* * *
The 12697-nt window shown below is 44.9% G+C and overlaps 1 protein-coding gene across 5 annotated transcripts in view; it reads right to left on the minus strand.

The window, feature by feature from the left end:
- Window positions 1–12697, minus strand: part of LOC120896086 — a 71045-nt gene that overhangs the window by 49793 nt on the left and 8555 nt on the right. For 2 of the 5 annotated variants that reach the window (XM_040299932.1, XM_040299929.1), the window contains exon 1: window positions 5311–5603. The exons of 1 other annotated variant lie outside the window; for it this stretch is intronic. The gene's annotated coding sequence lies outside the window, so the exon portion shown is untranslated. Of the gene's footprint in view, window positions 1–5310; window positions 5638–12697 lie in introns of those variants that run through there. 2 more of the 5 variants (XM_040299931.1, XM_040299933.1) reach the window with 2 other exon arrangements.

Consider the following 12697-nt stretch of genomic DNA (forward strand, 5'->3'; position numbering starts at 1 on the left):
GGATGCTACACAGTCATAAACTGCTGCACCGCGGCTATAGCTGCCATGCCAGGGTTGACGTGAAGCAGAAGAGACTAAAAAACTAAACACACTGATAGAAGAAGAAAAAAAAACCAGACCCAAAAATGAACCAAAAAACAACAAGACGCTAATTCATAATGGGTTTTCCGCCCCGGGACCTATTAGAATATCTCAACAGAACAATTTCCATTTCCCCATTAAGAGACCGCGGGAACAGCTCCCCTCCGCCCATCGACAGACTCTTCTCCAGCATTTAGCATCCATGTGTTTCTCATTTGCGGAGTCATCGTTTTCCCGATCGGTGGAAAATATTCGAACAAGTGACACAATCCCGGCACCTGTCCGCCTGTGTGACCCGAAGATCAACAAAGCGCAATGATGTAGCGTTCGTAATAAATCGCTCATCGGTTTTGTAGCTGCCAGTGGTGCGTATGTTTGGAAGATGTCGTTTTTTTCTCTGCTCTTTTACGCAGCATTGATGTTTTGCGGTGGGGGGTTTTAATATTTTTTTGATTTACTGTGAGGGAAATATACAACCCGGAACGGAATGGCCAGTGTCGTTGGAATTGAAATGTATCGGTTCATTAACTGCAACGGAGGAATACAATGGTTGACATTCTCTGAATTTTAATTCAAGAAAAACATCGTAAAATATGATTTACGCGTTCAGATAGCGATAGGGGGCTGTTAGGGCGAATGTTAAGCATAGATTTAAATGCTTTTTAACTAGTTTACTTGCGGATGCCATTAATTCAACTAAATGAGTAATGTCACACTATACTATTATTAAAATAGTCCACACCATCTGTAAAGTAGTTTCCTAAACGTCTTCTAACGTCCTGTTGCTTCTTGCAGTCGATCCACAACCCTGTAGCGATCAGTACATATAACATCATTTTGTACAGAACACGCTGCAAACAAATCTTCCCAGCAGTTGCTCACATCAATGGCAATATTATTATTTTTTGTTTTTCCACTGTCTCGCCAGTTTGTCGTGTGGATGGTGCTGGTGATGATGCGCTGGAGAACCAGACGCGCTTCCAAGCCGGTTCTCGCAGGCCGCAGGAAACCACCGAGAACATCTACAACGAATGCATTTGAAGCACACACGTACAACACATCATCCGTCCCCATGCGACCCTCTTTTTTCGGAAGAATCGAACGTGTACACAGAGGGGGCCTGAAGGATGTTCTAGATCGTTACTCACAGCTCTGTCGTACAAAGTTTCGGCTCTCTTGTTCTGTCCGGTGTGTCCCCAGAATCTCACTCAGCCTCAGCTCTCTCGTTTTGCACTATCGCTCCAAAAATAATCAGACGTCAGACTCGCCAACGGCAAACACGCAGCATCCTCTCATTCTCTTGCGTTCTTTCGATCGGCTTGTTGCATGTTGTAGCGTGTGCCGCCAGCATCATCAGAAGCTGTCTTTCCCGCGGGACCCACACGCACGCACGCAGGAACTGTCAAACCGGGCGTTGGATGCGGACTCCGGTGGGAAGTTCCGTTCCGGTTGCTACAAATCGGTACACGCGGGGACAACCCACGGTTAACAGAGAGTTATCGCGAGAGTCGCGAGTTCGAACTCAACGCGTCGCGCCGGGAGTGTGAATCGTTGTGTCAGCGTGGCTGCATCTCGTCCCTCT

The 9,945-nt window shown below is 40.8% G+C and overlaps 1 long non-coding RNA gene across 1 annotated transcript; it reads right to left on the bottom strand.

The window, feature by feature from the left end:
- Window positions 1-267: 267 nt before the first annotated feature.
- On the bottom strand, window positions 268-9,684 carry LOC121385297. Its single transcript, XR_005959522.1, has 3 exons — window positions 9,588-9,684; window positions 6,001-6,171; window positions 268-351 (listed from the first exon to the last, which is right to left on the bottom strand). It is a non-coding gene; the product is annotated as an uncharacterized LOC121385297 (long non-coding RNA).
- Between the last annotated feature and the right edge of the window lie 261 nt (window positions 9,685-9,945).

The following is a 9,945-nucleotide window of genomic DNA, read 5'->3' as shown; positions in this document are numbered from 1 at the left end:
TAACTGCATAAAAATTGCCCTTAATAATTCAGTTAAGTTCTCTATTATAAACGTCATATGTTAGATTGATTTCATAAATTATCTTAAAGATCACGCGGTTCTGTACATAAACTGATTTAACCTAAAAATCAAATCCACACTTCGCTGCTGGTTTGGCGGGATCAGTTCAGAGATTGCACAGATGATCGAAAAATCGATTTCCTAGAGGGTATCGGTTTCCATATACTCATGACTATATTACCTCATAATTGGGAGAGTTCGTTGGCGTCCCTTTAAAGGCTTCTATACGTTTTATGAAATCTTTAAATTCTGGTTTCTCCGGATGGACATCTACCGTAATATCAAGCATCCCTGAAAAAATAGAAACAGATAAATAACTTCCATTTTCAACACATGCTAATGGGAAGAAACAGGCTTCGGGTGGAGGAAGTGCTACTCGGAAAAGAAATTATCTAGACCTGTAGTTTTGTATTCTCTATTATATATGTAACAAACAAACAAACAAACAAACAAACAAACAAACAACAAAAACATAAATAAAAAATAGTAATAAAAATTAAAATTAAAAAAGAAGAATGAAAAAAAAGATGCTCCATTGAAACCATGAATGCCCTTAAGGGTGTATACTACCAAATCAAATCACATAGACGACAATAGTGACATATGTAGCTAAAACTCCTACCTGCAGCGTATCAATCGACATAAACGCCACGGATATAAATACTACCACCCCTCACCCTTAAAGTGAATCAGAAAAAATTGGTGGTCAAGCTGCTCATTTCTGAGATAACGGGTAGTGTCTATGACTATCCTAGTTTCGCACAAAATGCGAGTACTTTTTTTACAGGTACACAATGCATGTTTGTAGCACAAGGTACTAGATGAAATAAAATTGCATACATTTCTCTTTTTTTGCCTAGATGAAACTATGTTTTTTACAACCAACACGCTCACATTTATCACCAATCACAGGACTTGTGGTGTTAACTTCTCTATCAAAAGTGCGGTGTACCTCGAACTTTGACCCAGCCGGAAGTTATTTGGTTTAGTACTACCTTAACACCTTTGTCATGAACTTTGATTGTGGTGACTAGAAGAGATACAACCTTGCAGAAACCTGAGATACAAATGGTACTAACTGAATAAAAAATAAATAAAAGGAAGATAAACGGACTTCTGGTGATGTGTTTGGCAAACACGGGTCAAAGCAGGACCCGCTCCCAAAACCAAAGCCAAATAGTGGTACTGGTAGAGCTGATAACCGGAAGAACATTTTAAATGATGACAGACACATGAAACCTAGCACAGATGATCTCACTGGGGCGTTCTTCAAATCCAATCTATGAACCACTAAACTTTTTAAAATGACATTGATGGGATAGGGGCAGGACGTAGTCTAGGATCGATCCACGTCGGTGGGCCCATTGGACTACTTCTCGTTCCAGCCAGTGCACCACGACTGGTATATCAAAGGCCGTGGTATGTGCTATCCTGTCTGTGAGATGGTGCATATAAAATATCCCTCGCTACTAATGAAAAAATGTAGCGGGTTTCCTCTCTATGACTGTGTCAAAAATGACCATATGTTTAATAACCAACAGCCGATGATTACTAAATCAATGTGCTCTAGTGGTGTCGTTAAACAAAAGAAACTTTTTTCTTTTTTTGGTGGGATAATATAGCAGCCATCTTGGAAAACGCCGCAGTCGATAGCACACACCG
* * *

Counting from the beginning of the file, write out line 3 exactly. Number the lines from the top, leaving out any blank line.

- Window positions 1–12697, minus strand: part of LOC120896086 — a 71045-nt gene that overhangs the window by 49793 nt on the left and 8555 nt on the right. For 2 of the 5 annotated variants that reach the window (XM_040299932.1, XM_040299929.1), the window contains exon 1: window positions 5311–5603. The exons of 1 other annotated variant lie outside the window; for it this stretch is intronic. The gene's annotated coding sequence lies outside the window, so the exon portion shown is untranslated. Of the gene's footprint in view, window positions 1–5310; window positions 5638–12697 lie in introns of those variants that run through there. 2 more of the 5 variants (XM_040299931.1, XM_040299933.1) reach the window with 2 other exon arrangements.